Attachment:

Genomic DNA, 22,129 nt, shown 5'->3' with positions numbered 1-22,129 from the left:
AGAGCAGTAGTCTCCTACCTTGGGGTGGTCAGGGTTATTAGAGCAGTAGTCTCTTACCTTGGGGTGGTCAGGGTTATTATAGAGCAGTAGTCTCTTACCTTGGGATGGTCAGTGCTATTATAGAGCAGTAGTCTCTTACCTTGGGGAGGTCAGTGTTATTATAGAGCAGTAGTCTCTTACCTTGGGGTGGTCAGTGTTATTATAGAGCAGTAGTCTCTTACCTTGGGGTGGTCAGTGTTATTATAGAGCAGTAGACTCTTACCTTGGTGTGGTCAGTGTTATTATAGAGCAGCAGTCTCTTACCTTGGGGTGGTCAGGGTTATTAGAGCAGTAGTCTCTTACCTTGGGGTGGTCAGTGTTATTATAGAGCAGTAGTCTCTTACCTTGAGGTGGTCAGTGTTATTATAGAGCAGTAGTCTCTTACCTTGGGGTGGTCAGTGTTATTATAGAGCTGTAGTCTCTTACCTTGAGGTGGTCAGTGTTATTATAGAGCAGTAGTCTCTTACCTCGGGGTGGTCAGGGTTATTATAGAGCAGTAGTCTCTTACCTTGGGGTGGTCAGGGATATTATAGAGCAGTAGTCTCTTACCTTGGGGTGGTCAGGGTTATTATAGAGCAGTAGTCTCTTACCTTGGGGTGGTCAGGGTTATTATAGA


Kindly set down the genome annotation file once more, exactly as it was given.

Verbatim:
Genomic DNA, 22,129 nt, shown 5'->3' with positions numbered 1-22,129 from the left:
AGAGCAGTAGTCTCCTACCTTGGGGTGGTCAGGGTTATTAGAGCAGTAGTCTCTTACCTTGGGGTGGTCAGGGTTATTATAGAGCAGTAGTCTCTTACCTTGGGATGGTCAGTGCTATTATAGAGCAGTAGTCTCTTACCTTGGGGAGGTCAGTGTTATTATAGAGCAGTAGTCTCTTACCTTGGGGTGGTCAGTGTTATTATAGAGCAGTAGTCTCTTACCTTGGGGTGGTCAGTGTTATTATAGAGCAGTAGACTCTTACCTTGGTGTGGTCAGTGTTATTATAGAGCAGCAGTCTCTTACCTTGGGGTGGTCAGGGTTATTAGAGCAGTAGTCTCTTACCTTGGGGTGGTCAGTGTTATTATAGAGCAGTAGTCTCTTACCTTGAGGTGGTCAGTGTTATTATAGAGCAGTAGTCTCTTACCTTGGGGTGGTCAGTGTTATTATAGAGCTGTAGTCTCTTACCTTGAGGTGGTCAGTGTTATTATAGAGCAGTAGTCTCTTACCTCGGGGTGGTCAGGGTTATTATAGAGCAGTAGTCTCTTACCTTGGGGTGGTCAGGGATATTATAGAGCAGTAGTCTCTTACCTTGGGGTGGTCAGGGTTATTATAGAGCAGTAGTCTCTTACCTTGGGGTGGTCAGGGTTATTATAGA